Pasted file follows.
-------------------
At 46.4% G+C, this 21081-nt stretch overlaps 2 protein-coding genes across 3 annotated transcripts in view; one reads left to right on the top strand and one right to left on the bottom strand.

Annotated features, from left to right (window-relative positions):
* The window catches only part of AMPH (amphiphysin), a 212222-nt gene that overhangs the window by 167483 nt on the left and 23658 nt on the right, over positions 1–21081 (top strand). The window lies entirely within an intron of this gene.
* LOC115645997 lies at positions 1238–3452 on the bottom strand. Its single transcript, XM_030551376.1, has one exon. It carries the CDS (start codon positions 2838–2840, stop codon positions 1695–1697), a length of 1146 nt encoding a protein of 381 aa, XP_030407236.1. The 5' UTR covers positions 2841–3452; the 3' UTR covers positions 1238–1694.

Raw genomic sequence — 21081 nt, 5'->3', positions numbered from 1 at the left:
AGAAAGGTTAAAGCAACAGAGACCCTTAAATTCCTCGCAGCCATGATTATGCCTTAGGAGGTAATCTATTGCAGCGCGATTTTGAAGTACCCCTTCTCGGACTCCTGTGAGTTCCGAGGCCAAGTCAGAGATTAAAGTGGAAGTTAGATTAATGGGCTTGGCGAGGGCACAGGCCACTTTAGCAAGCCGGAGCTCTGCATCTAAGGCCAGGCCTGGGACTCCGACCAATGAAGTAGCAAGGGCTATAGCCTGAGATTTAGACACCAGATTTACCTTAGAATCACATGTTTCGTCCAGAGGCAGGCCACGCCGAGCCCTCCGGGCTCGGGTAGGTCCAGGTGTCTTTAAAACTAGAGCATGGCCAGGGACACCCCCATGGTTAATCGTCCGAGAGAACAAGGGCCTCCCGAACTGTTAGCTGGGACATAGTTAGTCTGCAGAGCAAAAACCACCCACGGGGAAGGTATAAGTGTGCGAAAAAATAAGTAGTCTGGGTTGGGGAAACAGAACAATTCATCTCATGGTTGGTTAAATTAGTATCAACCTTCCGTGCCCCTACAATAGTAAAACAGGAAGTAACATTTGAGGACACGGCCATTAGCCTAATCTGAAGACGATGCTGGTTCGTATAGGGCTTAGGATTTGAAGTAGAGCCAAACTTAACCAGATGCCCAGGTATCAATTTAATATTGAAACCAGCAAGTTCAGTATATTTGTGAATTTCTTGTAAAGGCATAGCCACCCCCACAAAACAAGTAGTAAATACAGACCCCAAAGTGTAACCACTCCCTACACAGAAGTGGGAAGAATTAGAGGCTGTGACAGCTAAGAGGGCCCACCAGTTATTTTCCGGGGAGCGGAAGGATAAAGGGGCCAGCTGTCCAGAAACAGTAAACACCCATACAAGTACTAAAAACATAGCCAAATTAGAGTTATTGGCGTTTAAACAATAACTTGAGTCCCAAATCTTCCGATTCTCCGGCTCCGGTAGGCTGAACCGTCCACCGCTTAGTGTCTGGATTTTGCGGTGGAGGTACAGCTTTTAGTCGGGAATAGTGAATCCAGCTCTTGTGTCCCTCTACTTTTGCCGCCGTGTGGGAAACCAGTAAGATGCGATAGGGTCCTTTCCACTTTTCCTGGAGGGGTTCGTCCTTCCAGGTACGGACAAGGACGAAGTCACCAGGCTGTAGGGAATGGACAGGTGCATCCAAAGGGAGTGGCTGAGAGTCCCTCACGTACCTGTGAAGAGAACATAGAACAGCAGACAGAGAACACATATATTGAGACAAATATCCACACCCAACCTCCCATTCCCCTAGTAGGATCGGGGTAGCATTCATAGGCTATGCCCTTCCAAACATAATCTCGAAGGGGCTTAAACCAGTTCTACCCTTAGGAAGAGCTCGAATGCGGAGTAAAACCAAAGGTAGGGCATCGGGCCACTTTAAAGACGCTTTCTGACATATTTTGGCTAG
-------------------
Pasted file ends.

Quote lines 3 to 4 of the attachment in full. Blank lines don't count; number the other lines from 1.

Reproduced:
* The window catches only part of AMPH (amphiphysin), a 212222-nt gene that overhangs the window by 167483 nt on the left and 23658 nt on the right, over positions 1–21081 (top strand). The window lies entirely within an intron of this gene.
* LOC115645997 lies at positions 1238–3452 on the bottom strand. Its single transcript, XM_030551376.1, has one exon. It carries the CDS (start codon positions 2838–2840, stop codon positions 1695–1697), a length of 1146 nt encoding a protein of 381 aa, XP_030407236.1. The 5' UTR covers positions 2841–3452; the 3' UTR covers positions 1238–1694.